Denim And Leather: The Rise And Fall Of The NWOBHM – Michael Hann


It’s hard to understand nowadays the importance and the impact of the New Wave Of British Heavy Metal; the musical movement that appeared and reigned supreme throughout Great Britain in the late 70s up to the first couple of years of the next decade. The one thing that usually passes unnoticed or if you prefer it’s not heralded as much as it should be is the undeniable fact that NWOBHM was also a social movement with music being its epicenter. In between 1978-1982 the youth of Britain picked up a guitar, formed a band and tried to make its escape from the harsh and strict environment of their neighborhood. They harnessed the energy with sharp, fast riffs that were in vast contrast with the so called dinosaur rock that focused on lengthy solos and complex songs.

Michael Hann gathered in one excellent book exclusive interviews with almost all the main protagonists (and not only) of NWOBHM. Musicians, journalists, producers, label executives, DJs and various other people take us back in a journey through time and space as we learned all about the situation right before and during the appearance of NWOBHM. We get to know all its characteristics and what eventually led to its demise. “Denim and Leather” is a fascinating book as it paints a detailed image of the movement and its social references. And this is exactly its strong point as we learn far more details from what was going on in Britain back then with quotations straight from the horse mouth. Geoff Barton, Malcolm Dome, Alan Lewis, Def Leppard, Saxon, Tygers of Pan Tang, Diamond Head, Angel Witch, Witchfynde, Neal Kay, Tom Allom and many more remember those years with fondness (although, we gotta say that the predominant figure of Geoff Barton is only featured through comments made in the past as he didn’t get back to the author).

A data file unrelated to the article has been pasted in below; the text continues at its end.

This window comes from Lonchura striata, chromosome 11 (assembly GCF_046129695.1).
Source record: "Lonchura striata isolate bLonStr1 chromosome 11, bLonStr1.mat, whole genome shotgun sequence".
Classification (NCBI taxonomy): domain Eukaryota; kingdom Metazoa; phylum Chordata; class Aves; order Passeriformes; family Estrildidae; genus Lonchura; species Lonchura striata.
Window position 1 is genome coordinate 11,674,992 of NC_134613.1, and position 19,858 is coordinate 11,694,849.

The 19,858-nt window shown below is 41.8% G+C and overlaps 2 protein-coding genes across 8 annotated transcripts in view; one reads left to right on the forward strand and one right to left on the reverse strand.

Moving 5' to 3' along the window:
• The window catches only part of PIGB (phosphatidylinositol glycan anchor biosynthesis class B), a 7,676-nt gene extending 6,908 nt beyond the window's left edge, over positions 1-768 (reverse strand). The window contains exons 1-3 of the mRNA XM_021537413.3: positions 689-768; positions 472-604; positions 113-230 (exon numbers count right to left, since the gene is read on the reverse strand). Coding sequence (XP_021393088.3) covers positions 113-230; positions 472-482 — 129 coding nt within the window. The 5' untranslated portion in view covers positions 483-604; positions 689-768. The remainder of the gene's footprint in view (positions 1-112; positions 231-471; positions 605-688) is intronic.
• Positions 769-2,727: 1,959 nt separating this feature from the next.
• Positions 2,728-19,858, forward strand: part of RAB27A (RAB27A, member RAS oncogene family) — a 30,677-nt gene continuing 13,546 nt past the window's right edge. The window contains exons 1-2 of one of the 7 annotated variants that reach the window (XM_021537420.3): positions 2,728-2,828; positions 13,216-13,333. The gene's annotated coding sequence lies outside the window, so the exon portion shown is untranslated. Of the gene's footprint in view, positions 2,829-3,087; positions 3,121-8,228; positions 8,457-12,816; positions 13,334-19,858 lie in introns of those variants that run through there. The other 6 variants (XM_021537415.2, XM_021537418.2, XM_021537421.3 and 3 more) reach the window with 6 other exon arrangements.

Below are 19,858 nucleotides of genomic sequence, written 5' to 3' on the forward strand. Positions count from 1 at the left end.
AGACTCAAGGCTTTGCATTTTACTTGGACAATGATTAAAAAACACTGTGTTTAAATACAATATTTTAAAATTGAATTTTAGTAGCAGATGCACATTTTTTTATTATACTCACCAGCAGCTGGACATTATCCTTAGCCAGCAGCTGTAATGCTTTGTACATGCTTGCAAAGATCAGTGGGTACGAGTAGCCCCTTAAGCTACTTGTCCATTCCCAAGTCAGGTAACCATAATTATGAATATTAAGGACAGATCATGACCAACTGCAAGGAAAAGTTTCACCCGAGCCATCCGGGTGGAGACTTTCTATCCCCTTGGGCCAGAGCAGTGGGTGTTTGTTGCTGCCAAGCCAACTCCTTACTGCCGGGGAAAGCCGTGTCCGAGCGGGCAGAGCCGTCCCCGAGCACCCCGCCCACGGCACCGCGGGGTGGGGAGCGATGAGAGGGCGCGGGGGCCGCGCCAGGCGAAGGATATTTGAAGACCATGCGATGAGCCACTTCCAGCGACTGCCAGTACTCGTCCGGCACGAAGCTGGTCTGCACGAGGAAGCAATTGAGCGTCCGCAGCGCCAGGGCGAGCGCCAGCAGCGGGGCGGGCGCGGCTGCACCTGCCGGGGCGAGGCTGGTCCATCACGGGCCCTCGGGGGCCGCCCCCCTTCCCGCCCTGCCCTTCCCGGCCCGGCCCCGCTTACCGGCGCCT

Now, if you are looking for an encyclopedia of NWOBHM or a “who is who” book of the movement, this is NOT your book. In fact you won’t read anything about obscure bands. Again, this is not a reference book of the movement. What this book is all about is a great time capsule as Hann –through comments and interviews with the people who were there back then- takes us back to the clubs, the rehearsal rooms, the venues, the studios, the pubs, the recording deals…the youth naiveté! And who can be a better interviewee than Lars Ulrich himself who at the ripe age of 17 travelled from the States to England to meet his idols…Diamond Head! Beat this!

“Denim and Leather” is an excellent book and we recommend it to every fan of music. Trust us…you will love it!